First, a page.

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Blair v. Scott

Court of Appeals of Iowa

April 17, 2019

JESSE JOE BLAIR, Plaintiff-Appellant,
v.
TRISH SCOTT n/k/a TRISH WEIMAR, Defendant-Appellee.

          Appeal from the Iowa District Court for Clay County, David A. Lester, Judge.

         Jesse Blair appeals the order establishing paternity, custody, and visitation of the child he shares with Trish Weimar.

          Matthew G. Sease of Kemp & Sease, Des Moines, for appellant.

          Debra S. De Jong of De Jong Law Firm, P.C., Orange City, for appellee.

          Considered by Doyle, P.J., Mullins, J., and Gamble, S.J. [*]

          DOYLE, PRESIDING JUDGE.

         Jesse Blair appeals the order establishing paternity, custody, and visitation of the child he shares with Trish Scott, now known as Trish Weimar. He contends the court erred in granting Trish physical care of the child. We affirm for the reasons that follow.

         Jesse and Trish are parents of four-year-old J.A.B. They lived together when J.A.B. was born and separated when she was one. Initially, Trish had physical care of J.A.B., but within a year, Jesse had J.A.B. in his care two or three days per week with Trish having her the remaining days.

         Since separating, Jesse has had a son with another woman. Trish eventually married and had a daughter with Richard Weimar. In April 2016, Trish moved to Minnesota due to Richard's job promotion. After the move, she and Jesse agreed to share care of J.A.B. on a weekly basis with child exchange occurring each Sunday at 4:00 p.m.

         In April 2016, Jesse filed a petition to establish paternity, custody, and visitation regarding J.A.B. At the time of the June 2017 bench trial, Jesse was thirty-five years old and lived in a home in Spencer he shares with his fifteen-year-old son. He also shares physical care of his nineteen-month-old son. Trish was thirty-nine years old and lived in Janesville, Minnesota with Richard and their eight-month-old daughter.

         On August 1, 2018, the district court entered its order concerning custody, support, and visitation. The court found that although Jesse's share of J.A.B.'s care had increased since the parties' separation, Trish has been J.A.B.'s primary caregiver. The court also found that Trish has provided J.A.B. consistent financial support, would continue to promote Jesse's relationship with J.A.B., and has assumed an appropriate parental role for J.A.B. In light of these factors and Trish's marriage to Richard, the court granted physical care of J.A.B. to Trish.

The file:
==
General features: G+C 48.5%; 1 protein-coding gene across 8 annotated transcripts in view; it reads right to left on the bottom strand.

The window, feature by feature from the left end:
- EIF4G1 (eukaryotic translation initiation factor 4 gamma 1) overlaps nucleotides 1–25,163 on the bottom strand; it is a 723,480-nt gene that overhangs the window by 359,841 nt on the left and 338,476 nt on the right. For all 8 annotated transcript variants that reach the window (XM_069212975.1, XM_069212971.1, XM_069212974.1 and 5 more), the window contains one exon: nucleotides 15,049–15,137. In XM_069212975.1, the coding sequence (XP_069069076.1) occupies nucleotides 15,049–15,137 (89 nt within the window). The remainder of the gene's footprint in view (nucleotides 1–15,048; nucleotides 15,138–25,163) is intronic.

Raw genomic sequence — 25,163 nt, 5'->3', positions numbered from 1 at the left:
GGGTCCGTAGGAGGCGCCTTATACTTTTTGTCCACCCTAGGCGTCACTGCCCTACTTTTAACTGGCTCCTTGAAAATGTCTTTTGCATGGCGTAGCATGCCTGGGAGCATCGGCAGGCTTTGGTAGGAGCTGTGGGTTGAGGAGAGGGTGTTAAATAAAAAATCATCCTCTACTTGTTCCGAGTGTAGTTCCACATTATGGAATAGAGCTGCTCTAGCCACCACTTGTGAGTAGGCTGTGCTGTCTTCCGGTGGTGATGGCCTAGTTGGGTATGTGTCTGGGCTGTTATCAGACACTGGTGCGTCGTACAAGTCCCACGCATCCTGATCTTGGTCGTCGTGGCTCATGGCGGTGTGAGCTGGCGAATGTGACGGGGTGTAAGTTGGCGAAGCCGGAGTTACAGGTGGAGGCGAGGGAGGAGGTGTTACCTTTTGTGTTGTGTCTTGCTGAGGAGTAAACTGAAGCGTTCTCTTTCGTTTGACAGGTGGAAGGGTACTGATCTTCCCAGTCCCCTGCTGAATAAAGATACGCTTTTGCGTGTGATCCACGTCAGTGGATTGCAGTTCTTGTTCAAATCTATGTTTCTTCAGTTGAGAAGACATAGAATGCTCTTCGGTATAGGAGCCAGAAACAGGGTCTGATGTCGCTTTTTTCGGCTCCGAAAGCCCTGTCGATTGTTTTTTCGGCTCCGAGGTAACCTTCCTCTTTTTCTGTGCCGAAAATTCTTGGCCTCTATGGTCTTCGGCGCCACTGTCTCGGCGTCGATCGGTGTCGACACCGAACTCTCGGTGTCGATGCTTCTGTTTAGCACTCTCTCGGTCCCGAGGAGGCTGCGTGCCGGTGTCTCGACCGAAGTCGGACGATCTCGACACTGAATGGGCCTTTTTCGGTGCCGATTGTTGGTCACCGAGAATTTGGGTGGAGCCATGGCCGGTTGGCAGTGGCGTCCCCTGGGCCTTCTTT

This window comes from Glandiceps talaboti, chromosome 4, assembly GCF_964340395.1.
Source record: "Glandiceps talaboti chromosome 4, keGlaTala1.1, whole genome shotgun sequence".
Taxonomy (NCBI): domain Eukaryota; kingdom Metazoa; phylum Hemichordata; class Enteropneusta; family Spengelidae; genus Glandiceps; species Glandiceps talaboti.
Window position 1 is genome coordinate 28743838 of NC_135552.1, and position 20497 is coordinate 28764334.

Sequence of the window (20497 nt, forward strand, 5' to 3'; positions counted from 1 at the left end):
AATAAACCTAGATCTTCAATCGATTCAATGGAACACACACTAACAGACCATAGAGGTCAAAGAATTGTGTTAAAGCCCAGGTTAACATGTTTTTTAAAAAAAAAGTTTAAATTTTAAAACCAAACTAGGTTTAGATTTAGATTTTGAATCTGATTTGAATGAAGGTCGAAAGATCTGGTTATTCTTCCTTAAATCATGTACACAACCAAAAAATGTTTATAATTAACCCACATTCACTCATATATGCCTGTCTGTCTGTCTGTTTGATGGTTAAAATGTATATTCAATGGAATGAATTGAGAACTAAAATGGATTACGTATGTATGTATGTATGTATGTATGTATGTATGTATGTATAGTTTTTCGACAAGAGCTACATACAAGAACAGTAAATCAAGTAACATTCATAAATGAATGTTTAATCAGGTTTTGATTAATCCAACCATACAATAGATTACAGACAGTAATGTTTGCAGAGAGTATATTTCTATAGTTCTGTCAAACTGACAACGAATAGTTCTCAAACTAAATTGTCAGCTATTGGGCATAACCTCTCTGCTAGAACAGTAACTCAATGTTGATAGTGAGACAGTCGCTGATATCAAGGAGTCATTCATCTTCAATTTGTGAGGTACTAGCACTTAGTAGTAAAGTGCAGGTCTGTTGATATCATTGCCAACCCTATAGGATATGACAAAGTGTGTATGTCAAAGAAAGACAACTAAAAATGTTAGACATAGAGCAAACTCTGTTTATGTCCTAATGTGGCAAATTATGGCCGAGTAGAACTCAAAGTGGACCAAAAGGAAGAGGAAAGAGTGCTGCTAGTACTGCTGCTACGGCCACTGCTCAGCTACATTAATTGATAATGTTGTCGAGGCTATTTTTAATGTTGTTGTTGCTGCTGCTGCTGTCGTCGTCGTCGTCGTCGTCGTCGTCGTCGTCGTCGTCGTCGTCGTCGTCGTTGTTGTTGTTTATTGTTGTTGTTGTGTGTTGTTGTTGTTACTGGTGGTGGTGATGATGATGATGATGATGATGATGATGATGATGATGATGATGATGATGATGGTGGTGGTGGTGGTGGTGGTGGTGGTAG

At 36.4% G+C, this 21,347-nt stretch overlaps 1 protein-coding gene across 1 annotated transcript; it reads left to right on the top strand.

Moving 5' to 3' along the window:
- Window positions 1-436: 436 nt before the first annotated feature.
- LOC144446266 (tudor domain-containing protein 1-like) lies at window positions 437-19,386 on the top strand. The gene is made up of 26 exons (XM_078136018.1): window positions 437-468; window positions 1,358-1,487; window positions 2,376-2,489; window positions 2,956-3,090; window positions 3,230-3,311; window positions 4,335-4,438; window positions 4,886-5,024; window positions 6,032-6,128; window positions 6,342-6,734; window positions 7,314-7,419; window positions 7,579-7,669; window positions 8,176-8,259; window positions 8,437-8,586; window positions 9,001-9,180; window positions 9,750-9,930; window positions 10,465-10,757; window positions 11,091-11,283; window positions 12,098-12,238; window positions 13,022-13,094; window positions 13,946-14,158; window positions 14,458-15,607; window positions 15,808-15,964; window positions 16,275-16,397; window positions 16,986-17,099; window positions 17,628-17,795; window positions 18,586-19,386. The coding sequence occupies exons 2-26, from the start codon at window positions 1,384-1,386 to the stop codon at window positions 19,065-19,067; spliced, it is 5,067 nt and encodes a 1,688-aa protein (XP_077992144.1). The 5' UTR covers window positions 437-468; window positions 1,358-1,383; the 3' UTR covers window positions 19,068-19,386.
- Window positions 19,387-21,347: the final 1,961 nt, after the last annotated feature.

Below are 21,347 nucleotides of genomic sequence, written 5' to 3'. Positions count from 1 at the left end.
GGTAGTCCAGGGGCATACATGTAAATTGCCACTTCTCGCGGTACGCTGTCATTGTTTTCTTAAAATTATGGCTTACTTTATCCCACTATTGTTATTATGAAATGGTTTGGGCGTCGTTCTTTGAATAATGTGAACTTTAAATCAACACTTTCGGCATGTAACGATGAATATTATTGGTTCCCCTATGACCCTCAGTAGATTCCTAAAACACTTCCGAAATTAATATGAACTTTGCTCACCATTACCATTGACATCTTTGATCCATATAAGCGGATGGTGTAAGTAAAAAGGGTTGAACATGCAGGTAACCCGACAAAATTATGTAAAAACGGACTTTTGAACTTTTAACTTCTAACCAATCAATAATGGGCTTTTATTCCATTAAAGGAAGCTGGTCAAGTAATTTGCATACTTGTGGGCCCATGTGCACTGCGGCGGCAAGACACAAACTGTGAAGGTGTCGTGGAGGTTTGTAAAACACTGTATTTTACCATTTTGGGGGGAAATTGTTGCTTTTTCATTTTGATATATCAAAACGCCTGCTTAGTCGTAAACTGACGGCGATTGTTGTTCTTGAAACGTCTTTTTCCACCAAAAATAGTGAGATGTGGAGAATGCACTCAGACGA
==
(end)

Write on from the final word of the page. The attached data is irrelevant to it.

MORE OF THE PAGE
We review custody determinations de novo. See Mason v. Hall, 419 N.W.2d 367, 369 (Iowa 1988) (stating the appellate court reviews custody determinations made in paternity actions de novo). Although we may give weight to the district court's fact findings, we are not bound by them. See Phillips v. Davis-Spurling, 541 N.W.2d 846, 847 (Iowa 1995). Our first and governing consideration is the best interests of the child. See Iowa R. App. P. 6.904(3)(o). Our goal is to place the child in the care of the parent who is best able to minister to the child's long-term best interests. See In re Marriage of Winter, 223 N.W.2d 165, 166 (Iowa 1974). In making this determination, we consider the list of factors set forth in Iowa Code section 598.41 (2016), along with other relevant factors. See In re Marriage of Hansen, 733 N.W.2d 683, 696 (Iowa 2007). We seek to place the child in the environment most likely to foster physical and mental health, as well as social maturity. See Phillips, 541 N.W.2d at 847.

         In determining what custody arrangement is in the child's best interests, the court must consider what arrangement "will assure the child the opportunity for the maximum continuing physical and emotional contact with both parents . . ., and which will encourage parents to share the rights and responsibilities of raising the child unless direct physical harm or significant emotional harm to the child." Iowa Code § 598.41(1)(a); see also id. § 600B.40 (applying section 598.41 to paternity cases). Typically, we have afforded weight to the parent who has acted as the child's primary caretaker in the past, noting that successful caregiving by one parent in the past is a strong predictor that the child's future care will be of the same quality. See Hansen, 733 N.W.2d at 696-97 (noting the importance of affording children stability and continuity in determining custody).

         In the two years leading up to trial, the parties have had joint physical care of J.A.B. Due J.A.B.'s age and the distance between the parties' homes, the parties agree that a joint-physical-care arrangement is no longer feasible. Required to determine which of these two parents is better equipped to act as J.A.B.'s caretaker, the district granted Trish physical care based primarily on her caregiving history. On appeal, Jesse argues the record shows he is the more stable ...


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